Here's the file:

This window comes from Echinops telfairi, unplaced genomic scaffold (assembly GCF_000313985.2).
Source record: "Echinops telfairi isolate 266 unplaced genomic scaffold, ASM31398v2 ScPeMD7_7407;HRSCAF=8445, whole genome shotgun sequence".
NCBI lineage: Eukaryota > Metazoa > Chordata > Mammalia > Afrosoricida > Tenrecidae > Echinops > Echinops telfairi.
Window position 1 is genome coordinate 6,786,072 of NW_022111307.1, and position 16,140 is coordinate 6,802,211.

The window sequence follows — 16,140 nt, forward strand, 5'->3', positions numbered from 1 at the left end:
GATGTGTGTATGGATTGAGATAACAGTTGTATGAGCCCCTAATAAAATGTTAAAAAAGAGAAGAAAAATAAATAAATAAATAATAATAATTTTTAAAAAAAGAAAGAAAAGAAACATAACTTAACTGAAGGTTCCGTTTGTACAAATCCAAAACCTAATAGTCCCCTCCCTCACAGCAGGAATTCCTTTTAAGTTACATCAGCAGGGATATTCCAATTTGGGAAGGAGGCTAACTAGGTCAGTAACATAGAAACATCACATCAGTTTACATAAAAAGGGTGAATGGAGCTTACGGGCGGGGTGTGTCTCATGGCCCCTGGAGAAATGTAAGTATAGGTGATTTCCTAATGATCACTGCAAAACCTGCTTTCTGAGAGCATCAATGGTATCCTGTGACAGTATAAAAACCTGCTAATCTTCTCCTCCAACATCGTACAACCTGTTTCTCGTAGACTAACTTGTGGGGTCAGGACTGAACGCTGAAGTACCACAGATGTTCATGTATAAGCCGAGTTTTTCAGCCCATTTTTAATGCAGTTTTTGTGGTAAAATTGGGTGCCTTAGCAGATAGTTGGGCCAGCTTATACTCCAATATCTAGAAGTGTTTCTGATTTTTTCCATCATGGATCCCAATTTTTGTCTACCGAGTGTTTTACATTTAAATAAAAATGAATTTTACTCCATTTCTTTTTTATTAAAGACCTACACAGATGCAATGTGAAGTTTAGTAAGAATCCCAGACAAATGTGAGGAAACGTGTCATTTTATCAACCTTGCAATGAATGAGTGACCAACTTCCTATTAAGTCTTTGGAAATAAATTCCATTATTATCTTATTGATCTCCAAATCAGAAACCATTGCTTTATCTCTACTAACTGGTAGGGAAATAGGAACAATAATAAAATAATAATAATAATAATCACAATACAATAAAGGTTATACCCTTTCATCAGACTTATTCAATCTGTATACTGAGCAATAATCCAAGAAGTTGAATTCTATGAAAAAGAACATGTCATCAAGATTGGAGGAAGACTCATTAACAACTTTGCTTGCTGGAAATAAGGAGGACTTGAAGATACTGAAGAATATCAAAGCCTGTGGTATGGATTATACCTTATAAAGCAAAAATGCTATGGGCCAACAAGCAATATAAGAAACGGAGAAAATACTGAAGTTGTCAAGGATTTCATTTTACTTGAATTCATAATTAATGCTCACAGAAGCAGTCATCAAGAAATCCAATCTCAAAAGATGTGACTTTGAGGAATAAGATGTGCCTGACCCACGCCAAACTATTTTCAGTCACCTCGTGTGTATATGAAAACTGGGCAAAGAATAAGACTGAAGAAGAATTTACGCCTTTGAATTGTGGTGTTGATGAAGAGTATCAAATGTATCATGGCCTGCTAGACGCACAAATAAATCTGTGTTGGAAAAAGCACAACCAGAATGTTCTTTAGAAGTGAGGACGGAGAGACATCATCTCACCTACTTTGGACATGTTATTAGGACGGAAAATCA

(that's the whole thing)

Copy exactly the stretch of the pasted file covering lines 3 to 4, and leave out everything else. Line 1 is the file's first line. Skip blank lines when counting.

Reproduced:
NCBI lineage: Eukaryota > Metazoa > Chordata > Mammalia > Afrosoricida > Tenrecidae > Echinops > Echinops telfairi.
Window position 1 is genome coordinate 6,786,072 of NW_022111307.1, and position 16,140 is coordinate 6,802,211.